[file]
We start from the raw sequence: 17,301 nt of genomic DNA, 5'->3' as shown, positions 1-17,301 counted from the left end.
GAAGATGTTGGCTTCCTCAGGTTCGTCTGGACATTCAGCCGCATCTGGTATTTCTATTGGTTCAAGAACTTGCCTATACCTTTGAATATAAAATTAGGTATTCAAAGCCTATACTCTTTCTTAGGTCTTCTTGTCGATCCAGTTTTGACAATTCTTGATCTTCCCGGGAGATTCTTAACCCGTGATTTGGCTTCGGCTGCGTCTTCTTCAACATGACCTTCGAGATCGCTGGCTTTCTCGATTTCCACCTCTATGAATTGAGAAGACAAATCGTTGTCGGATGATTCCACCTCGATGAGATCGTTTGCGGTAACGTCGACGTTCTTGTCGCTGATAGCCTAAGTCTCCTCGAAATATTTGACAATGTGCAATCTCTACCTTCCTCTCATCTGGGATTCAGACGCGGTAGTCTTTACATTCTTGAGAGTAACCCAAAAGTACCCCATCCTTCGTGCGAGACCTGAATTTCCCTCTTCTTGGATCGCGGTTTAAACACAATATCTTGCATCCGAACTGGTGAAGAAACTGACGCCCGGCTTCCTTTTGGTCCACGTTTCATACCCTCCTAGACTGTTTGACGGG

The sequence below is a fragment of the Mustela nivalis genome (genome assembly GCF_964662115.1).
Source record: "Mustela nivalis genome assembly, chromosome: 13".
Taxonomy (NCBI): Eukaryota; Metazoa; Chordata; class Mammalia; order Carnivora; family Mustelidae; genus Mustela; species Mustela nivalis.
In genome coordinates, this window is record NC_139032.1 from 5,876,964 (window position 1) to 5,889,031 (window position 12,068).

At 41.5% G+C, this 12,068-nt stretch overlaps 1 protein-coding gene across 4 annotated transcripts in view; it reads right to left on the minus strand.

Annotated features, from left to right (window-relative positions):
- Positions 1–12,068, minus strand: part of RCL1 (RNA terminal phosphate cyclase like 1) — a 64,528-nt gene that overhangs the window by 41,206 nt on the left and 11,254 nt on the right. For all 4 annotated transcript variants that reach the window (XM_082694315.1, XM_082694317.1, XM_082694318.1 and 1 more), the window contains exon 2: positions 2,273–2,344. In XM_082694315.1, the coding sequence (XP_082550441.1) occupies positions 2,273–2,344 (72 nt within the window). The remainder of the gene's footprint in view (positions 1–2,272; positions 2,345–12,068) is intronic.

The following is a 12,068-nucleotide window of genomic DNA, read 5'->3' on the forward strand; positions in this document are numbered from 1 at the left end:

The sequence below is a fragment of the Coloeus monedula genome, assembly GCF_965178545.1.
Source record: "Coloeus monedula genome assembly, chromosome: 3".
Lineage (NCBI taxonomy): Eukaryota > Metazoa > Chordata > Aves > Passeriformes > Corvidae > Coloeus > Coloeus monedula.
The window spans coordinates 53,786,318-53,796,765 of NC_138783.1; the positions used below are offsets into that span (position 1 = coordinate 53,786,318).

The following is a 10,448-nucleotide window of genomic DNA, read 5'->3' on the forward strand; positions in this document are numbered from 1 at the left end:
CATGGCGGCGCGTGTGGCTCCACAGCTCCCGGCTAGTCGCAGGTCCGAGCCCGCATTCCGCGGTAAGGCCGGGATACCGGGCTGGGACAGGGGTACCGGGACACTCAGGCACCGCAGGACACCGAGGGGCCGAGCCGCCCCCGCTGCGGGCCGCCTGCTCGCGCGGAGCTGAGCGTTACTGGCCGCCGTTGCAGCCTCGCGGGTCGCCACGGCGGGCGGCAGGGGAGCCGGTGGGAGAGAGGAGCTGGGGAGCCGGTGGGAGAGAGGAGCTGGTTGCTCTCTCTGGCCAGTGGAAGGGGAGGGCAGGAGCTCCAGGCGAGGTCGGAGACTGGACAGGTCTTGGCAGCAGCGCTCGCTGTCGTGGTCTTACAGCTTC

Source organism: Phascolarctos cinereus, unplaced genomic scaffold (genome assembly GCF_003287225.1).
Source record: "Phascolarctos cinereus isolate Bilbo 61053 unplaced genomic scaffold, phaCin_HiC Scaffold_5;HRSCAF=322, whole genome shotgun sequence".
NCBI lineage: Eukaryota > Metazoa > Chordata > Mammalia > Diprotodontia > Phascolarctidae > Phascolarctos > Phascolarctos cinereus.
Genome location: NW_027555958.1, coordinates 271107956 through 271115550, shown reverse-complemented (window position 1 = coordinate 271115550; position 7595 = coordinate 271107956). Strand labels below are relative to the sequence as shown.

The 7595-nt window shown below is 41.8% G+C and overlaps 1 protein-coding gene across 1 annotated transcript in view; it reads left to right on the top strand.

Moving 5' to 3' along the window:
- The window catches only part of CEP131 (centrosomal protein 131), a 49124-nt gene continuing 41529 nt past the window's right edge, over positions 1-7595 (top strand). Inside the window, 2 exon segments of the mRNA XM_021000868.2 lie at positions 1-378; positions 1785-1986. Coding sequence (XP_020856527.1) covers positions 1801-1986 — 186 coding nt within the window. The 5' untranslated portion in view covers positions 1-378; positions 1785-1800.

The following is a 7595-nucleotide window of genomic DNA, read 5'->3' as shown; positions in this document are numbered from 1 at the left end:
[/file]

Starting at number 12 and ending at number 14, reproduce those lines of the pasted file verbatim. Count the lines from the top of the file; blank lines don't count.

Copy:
Source record: "Coloeus monedula genome assembly, chromosome: 3".
Lineage (NCBI taxonomy): Eukaryota > Metazoa > Chordata > Aves > Passeriformes > Corvidae > Coloeus > Coloeus monedula.
The window spans coordinates 53,786,318-53,796,765 of NC_138783.1; the positions used below are offsets into that span (position 1 = coordinate 53,786,318).